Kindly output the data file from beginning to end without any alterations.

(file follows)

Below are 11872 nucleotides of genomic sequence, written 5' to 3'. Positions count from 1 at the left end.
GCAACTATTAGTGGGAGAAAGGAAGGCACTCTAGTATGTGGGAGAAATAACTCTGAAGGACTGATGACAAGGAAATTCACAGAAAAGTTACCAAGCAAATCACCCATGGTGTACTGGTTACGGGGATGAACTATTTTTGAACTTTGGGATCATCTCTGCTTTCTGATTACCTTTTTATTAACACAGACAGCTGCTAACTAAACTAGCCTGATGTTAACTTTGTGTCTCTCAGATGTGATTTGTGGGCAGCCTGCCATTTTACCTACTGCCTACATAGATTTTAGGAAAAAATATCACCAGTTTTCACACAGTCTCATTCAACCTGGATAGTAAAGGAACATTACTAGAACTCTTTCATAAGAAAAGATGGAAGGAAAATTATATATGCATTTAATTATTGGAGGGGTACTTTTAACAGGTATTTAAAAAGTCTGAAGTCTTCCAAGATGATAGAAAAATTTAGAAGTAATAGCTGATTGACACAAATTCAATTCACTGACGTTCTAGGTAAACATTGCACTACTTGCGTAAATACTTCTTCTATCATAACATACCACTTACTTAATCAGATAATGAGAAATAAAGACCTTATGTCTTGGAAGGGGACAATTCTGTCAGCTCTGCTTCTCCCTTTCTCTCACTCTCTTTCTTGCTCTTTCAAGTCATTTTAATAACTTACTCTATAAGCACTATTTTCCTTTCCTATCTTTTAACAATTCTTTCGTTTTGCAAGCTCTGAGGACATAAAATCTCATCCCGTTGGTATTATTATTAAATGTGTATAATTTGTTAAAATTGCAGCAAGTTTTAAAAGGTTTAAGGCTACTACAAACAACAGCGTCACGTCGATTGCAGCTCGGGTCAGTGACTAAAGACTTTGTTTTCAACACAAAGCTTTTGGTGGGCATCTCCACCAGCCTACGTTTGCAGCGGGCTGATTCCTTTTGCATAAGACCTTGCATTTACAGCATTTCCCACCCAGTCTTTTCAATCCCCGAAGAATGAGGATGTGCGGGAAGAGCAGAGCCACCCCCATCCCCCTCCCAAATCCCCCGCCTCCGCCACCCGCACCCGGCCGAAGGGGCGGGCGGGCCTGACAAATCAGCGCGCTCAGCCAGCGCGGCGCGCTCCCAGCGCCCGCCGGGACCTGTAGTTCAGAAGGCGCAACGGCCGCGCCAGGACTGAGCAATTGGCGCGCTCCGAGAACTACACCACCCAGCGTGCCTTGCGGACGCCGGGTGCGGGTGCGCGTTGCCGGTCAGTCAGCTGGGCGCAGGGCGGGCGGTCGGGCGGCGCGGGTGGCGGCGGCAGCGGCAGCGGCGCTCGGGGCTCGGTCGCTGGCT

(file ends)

Below are 11872 nucleotides of genomic sequence, written 5' to 3'. Positions count from 1 at the left end.
GCAACTATTAGTGGGAGAAAGGAAGGCACTCTAGTATGTGGGAGAAATAACTCTGAAGGACTGATGACAAGGAAATTCACAGAAAAGTTACCAAGCAAATCACCCATGGTGTACTGGTTACGGGGATGAACTATTTTTGAACTTTGGGATCATCTCTGCTTTCTGATTACCTTTTTATTAACACAGACAGCTGCTAACTAAACTAGCCTGATGTTAACTTTGTGTCTCTCAGATGTGATTTGTGGGCAGCCTGCCATTTTACCTACTGCCTACATAGATTTTAGGAAAAAATATCACCAGTTTTCACACAGTCTCATTCAACCTGGATAGTAAAGGAACATTACTAGAACTCTTTCATAAGAAAAGATGGAAGGAAAATTATATATGCATTTAATTATTGGAGGGGTACTTTTAACAGGTATTTAAAAAGTCTGAAGTCTTCCAAGATGATAGAAAAATTTAGAAGTAATAGCTGATTGACACAAATTCAATTCACTGACGTTCTAGGTAAACATTGCACTACTTGCGTAAATACTTCTTCTATCATAACATACCACTTACTTAATCAGATAATGAGAAATAAAGACCTTATGTCTTGGAAGGGGACAATTCTGTCAGCTCTGCTTCTCCCTTTCTCTCACTCTCTTTCTTGCTCTTTCAAGTCATTTTAATAACTTACTCTATAAGCACTATTTTCCTTTCCTATCTTTTAACAATTCTTTCGTTTTGCAAGCTCTGAGGACATAAAATCTCATCCCGTTGGTATTATTATTAAATGTGTATAATTTGTTAAAATTGCAGCAAGTTTTAAAAGGTTTAAGGCTACTACAAACAACAGCGTCACGTCGATTGCAGCTCGGGTCAGTGACTAAAGACTTTGTTTTCAACACAAAGCTTTTGGTGGGCATCTCCACCAGCCTACGTTTGCAGCGGGCTGATTCCTTTTGCATAAGACCTTGCATTTACAGCATTTCCCACCCAGTCTTTTCAATCCCCGAAGAATGAGGATGTGCGGGAAGAGCAGAGCCACCCCCATCCCCCTCCCAAATCCCCCGCCTCCGCCACCCGCACCCGGCCGAAGGGGCGGGCGGGCCTGACAAATCAGCGCGCTCAGCCAGCGCGGCGCGCTCCCAGCGCCCGCCGGGACCTGTAGTTCAGAAGGCGCAACGGCCGCGCCAGGACTGAGCAATTGGCGCGCTCCGAGAACTACACCACCCAGCGTGCCTTGCGGACGCCGGGTGCGGGTGCGCGTTGCCGGTCAGTCAGCTGGGCGCAGGGCGGGCGGTCGGGCGGCGCGGGTGGCGGCGGCAGCGGCAGCGGCGCTCGGGGCTCGGTCGCTGGCT